The third-largest city in Texas, Dallas is a major transit and trade hub in the northeast region of the state. Speckled with a bevy of colorful neighborhoods with distinct personalities, a skyline dominated by modernist and postmodernist landmarks and a dynamic arts scene that is firmly rooted in profound icons like the Dallas Museum of Art, this city epitomizes an incredible balance between austerity and friendliness. Dallas' origin goes back to the time when French and Spanish colonists squabbled over property rights to the land. While the Spanish ended up controlling the territory, little development or settlement occurred until 1841, when John Neely Bryan established the first permanent structures on the land. Despite memorable historic accounts that detail its groundbreaking origin, Dallas is most infamously remembered for being the site of John F. Kennedy's assassination, an event that significantly altered America's course. This heartbreaking past is revisited at the Dealey Plaza Museum, the site of Kennedy's assassination. Dallas' urbane sprawl also strongly favors a robust cultural scene, housed within modern structures like the AT&T Performing Arts Center, the Dallas Convention Center, and an array of vibrant festivals that span arts, films, food and music.
Downtown Dallas is the vibrant heart of Dallas which is not only a business hub but also an entertainment zone for anyone who wants to explore its surroundings. From hip nightclubs, creative restaurants to lively dive bars, the Downtown has a lot to offer for everyone. Choose from any of its fifteen districts such as the Arts District, the Main Street District or the Reunion District, you will just be amazed by its versatility. Don't forget to visit the Reunion Tower which offers magnificent vistas of the city's skyline from its top.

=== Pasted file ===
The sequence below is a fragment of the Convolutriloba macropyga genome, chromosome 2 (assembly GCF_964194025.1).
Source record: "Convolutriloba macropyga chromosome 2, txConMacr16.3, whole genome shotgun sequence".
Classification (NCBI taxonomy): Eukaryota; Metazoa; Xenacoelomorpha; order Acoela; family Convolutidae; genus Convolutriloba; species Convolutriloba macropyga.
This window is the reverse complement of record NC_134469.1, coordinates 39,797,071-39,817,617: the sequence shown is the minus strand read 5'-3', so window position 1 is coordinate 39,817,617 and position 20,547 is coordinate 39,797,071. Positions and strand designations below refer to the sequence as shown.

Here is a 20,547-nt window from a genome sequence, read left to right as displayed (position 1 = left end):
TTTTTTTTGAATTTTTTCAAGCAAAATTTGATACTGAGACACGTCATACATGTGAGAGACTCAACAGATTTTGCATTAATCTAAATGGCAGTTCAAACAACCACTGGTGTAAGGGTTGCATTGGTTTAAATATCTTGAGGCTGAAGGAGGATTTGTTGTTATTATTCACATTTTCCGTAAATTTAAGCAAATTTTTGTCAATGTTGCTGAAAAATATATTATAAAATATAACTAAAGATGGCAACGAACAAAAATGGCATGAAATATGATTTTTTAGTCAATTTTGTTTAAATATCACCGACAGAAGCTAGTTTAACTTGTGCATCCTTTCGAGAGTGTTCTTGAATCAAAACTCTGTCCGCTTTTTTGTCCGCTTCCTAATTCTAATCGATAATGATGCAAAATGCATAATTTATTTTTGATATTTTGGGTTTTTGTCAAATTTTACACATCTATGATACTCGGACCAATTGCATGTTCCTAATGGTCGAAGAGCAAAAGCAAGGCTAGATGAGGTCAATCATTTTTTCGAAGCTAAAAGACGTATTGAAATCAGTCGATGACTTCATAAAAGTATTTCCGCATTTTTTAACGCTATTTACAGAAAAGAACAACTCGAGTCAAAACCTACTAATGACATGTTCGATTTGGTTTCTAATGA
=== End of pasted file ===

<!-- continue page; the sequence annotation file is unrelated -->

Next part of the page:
A great testament to urban redevelopment and creating green-space within a city, the Belo Garden is a public park, open for all to enjoy. The former parking lot is now a lively hub of activity in the city and offers a great place to rejuvenate, relax, pursue fitness goals or simply enjoy nature in an urban environment. Especially popular with kids, is the interactive fountain where kids can play and socialize. With a lovely nod to the local flora and landscape, the Texas Grove is a sight to see in the autumn with it's dramatic oranges and golds, and the little gardens populated with local flora interspersed around the park are a lovely place to relax. If you'd like to enjoy a little quiet time and take a break from the chaos, stop by the park and enjoy the greenery in the heart of Dallas.
This spiral-shaped chapel was designed by Philip Johnson, the noted American architect, and features stained glass by Gabriel Loire. It honors the spirit of gratitude as it is represented in world religions. The chapel comprises just part of this lovely downtown oasis, which includes the Bell Tower, a garden, walkways with reflecting pools and waterfalls.
Pioneer Plaza is more than just your ordinary park. A bronze ensemble of lifelike cattle punctuates this 4.2-acre (1.6 hectare) park overlooking City Hall and the Dallas Convention Center. Nationally-acclaimed artist and native Texan Robert Summers is the artistic force behind the unique sculptures. The 70 bronze steers memorialize the cattle drives that took place along the Shawnee Trail back in 1854.
Dallas' Central Public Library's namesake is J. Erik Jonsson, a civic leader who worked for Texas Instruments. In honor of his heritage, the library has a handcrafted scale model of an eighth-century Viking ship, the Drakkar, in permanent exhibit on the second floor Children's Center. The library's copy of the Declaration of Independence may be viewed in the Declaration of Independence Room on the seventh floor. While there you should check out the First Folio, the authentic first printing (in 1623) of William Shakespeare's plays. If your visit is more literary in nature, roomy aisles and shelves hold a tremendous collection worthy of a large city's main library. The wooden library tables and chairs create a comfortable atmosphere in which to study or read for enjoyment.